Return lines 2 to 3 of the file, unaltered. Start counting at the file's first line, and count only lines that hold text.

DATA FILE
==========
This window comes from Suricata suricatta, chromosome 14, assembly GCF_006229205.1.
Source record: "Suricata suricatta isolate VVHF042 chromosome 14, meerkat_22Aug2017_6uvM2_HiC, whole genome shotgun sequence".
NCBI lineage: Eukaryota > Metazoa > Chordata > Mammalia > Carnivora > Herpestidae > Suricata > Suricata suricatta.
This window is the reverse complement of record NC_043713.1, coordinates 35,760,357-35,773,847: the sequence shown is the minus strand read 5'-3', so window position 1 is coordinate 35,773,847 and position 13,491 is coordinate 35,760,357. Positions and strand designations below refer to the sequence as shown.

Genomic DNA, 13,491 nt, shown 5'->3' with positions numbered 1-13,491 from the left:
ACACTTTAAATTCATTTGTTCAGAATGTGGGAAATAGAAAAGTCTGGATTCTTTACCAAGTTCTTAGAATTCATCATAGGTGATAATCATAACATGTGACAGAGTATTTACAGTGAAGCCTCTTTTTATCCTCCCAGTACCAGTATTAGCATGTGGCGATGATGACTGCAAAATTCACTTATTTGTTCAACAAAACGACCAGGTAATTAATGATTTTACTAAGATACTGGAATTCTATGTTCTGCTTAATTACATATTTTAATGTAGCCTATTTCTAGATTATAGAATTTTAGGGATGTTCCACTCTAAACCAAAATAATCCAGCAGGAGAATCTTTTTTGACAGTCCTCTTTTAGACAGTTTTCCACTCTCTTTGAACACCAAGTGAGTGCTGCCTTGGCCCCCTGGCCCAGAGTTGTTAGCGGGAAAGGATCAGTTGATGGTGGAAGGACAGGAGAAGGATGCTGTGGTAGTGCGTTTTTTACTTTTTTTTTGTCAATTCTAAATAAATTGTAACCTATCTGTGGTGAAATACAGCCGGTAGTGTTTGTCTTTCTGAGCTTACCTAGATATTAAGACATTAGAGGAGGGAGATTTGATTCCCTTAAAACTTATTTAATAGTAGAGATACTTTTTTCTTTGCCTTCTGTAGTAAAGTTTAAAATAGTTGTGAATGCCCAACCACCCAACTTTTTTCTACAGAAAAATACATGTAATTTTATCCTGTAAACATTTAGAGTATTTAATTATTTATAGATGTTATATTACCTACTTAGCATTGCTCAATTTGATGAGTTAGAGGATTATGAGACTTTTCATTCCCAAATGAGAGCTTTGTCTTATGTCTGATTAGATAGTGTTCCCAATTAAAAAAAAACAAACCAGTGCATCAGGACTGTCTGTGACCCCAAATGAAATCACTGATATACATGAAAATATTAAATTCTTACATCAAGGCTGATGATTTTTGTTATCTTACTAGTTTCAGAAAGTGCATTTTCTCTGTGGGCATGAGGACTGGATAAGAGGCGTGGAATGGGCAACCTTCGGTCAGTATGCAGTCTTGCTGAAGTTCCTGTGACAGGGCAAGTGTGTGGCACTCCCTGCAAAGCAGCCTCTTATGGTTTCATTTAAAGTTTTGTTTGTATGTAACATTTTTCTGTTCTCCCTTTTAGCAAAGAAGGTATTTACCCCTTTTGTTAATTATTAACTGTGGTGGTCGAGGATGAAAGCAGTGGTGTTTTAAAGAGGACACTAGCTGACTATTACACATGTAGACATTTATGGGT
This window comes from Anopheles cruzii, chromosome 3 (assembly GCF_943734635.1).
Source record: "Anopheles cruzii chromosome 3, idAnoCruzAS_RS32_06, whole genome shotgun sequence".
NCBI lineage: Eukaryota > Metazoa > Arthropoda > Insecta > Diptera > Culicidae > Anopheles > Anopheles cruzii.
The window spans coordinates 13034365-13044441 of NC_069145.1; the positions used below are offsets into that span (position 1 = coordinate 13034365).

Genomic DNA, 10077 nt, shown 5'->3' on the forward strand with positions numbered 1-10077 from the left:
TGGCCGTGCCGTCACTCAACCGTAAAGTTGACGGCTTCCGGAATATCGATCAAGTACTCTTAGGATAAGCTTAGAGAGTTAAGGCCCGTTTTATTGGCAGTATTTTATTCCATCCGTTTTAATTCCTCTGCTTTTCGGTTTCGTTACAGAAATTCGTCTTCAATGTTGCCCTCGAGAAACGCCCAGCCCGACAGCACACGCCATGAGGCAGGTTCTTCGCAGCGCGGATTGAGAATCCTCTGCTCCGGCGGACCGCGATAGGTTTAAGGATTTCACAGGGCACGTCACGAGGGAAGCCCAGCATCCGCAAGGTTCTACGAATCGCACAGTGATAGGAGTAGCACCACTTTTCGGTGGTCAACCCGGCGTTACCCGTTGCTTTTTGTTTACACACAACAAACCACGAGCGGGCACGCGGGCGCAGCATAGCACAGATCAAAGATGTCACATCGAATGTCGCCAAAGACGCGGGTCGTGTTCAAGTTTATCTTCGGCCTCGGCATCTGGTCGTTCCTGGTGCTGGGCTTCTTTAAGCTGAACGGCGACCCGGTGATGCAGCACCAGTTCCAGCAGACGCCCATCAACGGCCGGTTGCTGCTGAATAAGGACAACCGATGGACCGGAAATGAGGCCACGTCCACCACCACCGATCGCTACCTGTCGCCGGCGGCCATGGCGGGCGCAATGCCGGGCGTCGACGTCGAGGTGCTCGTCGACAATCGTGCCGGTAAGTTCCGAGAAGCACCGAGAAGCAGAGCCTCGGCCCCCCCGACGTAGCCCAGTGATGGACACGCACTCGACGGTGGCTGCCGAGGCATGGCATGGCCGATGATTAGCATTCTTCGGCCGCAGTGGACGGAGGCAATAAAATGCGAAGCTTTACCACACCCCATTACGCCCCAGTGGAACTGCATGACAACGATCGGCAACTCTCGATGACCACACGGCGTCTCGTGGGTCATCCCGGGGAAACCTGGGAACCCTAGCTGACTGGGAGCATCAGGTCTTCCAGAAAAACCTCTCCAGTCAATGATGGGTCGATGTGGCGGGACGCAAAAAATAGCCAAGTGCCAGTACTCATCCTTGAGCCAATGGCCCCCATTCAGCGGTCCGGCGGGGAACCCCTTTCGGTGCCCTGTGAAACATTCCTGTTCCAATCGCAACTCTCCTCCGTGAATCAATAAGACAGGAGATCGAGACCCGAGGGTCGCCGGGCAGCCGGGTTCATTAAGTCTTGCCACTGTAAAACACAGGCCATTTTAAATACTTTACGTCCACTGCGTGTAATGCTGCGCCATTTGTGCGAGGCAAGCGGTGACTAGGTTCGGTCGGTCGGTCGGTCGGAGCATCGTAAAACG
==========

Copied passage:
Source record: "Suricata suricatta isolate VVHF042 chromosome 14, meerkat_22Aug2017_6uvM2_HiC, whole genome shotgun sequence".
NCBI lineage: Eukaryota > Metazoa > Chordata > Mammalia > Carnivora > Herpestidae > Suricata > Suricata suricatta.